Al Gore did it again in another TED Talk in the end of last month. In 20 minutes he managed to show how critical our climate situation is but also brought a lot of optimism as solar and wind are beating all past predictions on how fast and big they are growing.
I have the pleasure to announce you all that the biogas project I have been working with classmates this summer is now being funded on Kickstarter. After working in Colombia on large scale biogas projects, I have been lucky to work for the past three months with classmates from Pinchot University, Srirup Kumar and Joe McNulty, on a small scale biodigestor.
While browsing the various sources I follow on Tumblr, I found an article that quite caught my attention : 7 insects you’ll be eating in the future. The article explains the nutritional values of bugs and how some experts believe we’ll have to resort to this.
While I am fully aware that people from several regions of the world do eat insects – caterpillars in Africa, grasshoppers in Mexico… – I am not quite sure that most people from the Western world would eat such kinds of food.
Neither am I sure that we actually would have to resort to this to feed ourselves. Solving some of our more urgent problems would have much bigger impact.
To the UNEP : “The waste of a staggering 1.3 billion tonnes of food per year is not only causing major economic losses but also wreaking significant harm on the natural resources that humanity relies upon to feed itself. “
1.3 billion tonnes of food ! This has profound repercussions on our world as it emits up to 3.3 gigatonnes of carbon dioxide per year. If food waste were a country, it would be the world’s third largest, just behind the United States and China.
This also amounts to a staggering loss of no less than $750 billion – around 550 billion euros – as a third of the food produced globally goes to the bin uneaten.
This is the question I am currently asking myself often as I discard every day my used tea leaves – I drink around a litre of tea every single day – and other fruit skin and peel as well as other compostable stuff into my refuse bin.
As I have been sorting out my waste for nearly twenty years, it has been part of my daily life and would have a hard time NOT sorting my stuff. (It only was the case for a year, when I lived in Dublin back to 2004/5)
So I have three bins in my place : one for the glass, one for what can be recycled – cartons, papers and metal cans – and the third for everything else.
Back to May, a group of water scientists issued a declaration stating that over half the world population would face water shortage by the middle of the century.Given how we just can’t live without the precious fluid, let’s hope we will act.
The main causes are known : over-pumping of underground aquifers, soaring populations, pollution, the over-use of fertilizers, and climate change. All the factors are human-induced and thus, completely avoidable.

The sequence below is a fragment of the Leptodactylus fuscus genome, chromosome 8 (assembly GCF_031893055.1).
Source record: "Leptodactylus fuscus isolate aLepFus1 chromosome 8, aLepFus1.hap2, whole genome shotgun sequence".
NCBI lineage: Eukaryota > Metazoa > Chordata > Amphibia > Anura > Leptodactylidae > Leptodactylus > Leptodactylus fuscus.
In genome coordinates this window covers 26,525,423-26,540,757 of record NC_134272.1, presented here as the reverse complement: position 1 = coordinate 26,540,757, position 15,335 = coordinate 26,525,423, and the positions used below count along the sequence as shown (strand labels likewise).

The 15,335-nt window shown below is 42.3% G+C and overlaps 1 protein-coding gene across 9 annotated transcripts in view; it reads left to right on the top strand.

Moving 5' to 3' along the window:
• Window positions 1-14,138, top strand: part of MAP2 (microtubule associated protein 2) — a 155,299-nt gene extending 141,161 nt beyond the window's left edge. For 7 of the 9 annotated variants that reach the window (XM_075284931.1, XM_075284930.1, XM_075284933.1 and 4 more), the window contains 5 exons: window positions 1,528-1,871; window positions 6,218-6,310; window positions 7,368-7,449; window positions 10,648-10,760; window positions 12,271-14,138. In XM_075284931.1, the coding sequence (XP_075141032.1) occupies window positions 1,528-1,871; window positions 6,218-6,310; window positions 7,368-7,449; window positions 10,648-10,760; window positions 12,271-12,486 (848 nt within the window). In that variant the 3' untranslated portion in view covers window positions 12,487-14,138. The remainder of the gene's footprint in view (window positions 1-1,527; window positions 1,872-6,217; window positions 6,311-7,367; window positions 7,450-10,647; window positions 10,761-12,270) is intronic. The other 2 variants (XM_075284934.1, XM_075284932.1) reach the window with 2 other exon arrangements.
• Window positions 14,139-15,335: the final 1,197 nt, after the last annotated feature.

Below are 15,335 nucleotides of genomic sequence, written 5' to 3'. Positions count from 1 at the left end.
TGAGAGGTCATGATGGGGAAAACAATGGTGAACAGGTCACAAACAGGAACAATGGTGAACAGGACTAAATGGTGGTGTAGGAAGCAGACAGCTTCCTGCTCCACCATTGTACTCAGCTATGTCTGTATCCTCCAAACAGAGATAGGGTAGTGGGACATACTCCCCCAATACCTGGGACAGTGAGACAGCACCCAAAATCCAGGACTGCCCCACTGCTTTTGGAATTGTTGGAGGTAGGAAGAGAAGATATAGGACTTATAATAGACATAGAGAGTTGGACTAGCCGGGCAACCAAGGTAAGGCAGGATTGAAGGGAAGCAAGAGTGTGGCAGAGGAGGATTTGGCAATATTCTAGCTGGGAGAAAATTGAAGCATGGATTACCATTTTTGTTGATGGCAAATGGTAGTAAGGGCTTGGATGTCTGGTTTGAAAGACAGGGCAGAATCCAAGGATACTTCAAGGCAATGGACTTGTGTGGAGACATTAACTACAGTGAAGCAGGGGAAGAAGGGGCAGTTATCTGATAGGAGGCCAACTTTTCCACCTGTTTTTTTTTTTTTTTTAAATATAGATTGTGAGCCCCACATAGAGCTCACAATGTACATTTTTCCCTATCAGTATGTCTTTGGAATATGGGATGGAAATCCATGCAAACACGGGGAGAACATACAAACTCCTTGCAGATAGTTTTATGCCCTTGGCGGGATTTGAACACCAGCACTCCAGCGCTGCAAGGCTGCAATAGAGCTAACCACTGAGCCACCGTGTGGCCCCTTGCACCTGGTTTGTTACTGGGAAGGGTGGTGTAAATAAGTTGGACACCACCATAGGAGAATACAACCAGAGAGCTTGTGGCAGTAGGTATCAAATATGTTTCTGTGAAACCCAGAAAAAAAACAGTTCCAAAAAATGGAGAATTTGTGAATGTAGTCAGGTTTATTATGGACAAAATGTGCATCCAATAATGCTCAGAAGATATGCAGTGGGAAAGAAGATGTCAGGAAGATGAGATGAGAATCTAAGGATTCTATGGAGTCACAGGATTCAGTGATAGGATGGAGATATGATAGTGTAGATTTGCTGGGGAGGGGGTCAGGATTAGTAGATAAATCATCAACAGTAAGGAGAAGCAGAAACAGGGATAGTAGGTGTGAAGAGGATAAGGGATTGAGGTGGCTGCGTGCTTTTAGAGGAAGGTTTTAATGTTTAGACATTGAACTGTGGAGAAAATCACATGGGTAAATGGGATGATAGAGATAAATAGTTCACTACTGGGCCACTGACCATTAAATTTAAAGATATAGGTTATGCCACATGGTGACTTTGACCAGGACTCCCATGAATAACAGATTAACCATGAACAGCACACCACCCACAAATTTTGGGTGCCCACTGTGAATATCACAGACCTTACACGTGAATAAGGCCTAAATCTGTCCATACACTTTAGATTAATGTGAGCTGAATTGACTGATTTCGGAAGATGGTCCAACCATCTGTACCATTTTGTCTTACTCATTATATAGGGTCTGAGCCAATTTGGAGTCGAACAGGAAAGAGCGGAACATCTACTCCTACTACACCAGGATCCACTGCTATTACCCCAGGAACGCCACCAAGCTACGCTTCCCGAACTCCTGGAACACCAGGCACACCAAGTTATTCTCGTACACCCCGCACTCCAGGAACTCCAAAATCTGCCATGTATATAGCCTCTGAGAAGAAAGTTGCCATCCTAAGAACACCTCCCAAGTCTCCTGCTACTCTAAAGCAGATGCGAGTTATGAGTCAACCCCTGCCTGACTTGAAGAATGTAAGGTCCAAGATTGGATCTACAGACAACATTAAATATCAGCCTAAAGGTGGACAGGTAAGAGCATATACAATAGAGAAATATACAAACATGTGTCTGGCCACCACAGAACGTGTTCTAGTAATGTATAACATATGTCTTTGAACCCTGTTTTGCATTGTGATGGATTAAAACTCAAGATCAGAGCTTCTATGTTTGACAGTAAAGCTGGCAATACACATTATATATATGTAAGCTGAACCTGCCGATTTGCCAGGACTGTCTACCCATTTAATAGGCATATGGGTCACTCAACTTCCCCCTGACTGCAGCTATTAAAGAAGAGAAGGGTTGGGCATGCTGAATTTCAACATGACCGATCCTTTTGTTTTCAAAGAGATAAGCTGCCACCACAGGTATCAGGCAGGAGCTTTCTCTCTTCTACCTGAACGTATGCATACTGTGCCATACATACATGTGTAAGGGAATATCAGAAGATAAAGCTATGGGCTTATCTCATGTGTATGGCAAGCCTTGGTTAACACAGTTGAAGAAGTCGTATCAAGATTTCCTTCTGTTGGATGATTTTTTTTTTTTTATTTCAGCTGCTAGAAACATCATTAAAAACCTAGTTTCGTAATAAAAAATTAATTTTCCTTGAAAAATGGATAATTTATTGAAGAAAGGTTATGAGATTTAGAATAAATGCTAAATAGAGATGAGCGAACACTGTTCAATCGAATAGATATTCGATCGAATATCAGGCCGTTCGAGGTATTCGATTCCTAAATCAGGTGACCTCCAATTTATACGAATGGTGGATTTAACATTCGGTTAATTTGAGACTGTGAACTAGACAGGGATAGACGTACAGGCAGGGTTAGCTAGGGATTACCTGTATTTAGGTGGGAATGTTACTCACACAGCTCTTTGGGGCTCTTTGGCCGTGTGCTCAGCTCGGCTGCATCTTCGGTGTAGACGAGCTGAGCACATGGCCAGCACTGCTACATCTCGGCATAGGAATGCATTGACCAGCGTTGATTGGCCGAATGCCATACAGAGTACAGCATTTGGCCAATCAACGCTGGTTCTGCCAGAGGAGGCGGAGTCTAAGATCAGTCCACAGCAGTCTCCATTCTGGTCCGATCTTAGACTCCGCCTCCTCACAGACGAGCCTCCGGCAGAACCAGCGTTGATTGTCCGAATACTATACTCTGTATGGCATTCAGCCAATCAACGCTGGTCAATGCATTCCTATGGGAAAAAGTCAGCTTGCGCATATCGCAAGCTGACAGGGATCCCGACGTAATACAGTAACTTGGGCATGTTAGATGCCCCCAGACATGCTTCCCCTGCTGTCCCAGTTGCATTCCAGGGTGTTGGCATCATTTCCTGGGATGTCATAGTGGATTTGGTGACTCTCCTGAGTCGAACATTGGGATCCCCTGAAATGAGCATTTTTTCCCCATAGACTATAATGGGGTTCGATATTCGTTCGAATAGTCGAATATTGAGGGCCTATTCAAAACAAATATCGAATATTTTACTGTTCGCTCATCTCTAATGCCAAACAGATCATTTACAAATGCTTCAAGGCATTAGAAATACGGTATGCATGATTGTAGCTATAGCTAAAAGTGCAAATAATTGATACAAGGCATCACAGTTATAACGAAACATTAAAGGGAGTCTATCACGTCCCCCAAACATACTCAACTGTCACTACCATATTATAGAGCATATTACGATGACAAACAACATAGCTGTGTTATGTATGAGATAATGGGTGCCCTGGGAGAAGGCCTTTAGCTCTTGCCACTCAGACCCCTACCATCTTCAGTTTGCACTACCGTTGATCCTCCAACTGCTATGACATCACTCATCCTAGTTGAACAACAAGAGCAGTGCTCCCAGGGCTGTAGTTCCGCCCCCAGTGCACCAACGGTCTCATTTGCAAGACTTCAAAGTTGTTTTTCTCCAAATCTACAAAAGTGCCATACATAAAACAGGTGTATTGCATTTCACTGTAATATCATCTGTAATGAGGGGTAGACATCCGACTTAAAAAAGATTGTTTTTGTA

These aren’t exactly news as we have seen that by 2030, we could be facing a global water crisis. Lucky us, consuming less water is always feasible as we have seen in the past years.
In the past few weeks, horse meat has been discovered in frozen lasagna from a famous European brand. This has been a huge scandal as English people do not eat horse meat and this raises questions about what we eat.
In the wake of this, many more tests have been done in Europe and elsewhere. As a result, Icelanders have discovered there is no meat in their meat pies, kebab eaters have discovered traces of pork in their favorite food and so on.
Given how wasteful our agriculture and food distribution are, this is another reason and more than high time to evolve toward a system that encourages QUALITY over QUANTITY.
The United Nations Environmental Program and the Food and Agriculture Organization have launched a new campaign to end wasting so much food as 1.3 BILLION tonnes of food are thrown away each year. The Think, Eat, Save Campaign will target all stakeholders : producers, retailers and consumers as worldwide, about one-third of all food produced … Read more
According to a new study by the Institute of Mechanical Engineers “Between 30 and 50 percent of all the food that’s produced on the planet is lost and wasted without ever reaching human stomachs.”
Treehugger wrote a compelling article on how this is such a huge and awful waste as there are still hundred of million people around the world that are starving as I write those lines. This problem as many other implications.
Indeed, all this wasted food leads to methane emissions, the excessive production to more carbon dioxide and to less water in our water tables.
Within my current involvement with the local JCI, I have been collecting information about biodegradable waste and composting. This is a question of importance as more than 30 percent of French waste could be biodegradable.
Meanwhile, recyclable waste – paper, cartons, glasses – represent just one percent more and are sorted out and recycled. I thus believe food leftovers, fruits and vegetable peelings, coffee and tea waste belong to a special bin.
This would have a lot of advantages as we will see in today’s post and I hope this will be as common as sorting out recyclables in a decade.